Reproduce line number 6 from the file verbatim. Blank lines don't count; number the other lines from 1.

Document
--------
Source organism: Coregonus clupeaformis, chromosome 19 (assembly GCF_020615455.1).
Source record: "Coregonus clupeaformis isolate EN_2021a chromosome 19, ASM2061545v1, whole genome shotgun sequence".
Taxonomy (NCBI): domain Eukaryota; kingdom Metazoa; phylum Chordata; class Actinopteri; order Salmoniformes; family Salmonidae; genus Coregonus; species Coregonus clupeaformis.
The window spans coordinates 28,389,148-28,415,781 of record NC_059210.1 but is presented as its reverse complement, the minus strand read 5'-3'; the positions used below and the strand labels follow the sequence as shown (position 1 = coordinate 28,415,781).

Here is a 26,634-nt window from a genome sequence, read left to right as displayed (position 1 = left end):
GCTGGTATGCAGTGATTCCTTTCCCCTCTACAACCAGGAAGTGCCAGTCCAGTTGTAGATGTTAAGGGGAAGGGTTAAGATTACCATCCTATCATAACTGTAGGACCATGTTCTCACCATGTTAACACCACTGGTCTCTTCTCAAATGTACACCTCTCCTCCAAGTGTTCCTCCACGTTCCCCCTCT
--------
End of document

GCTGGTATGCAGTGATTCCTTTCCCCTCTACAACCAGGAAGTGCCAGTCCAGTTGTAGATGTTAAGGGGAAGGGTTAAGATTACCATCCTATCATAACTGTAGGACCATGTTCTCACCATGTTAACACCACTGGTCTCTTCTCAAATGTACACCTCTCCTCCAAGTGTTCCTCCACGTTCCCCCTCT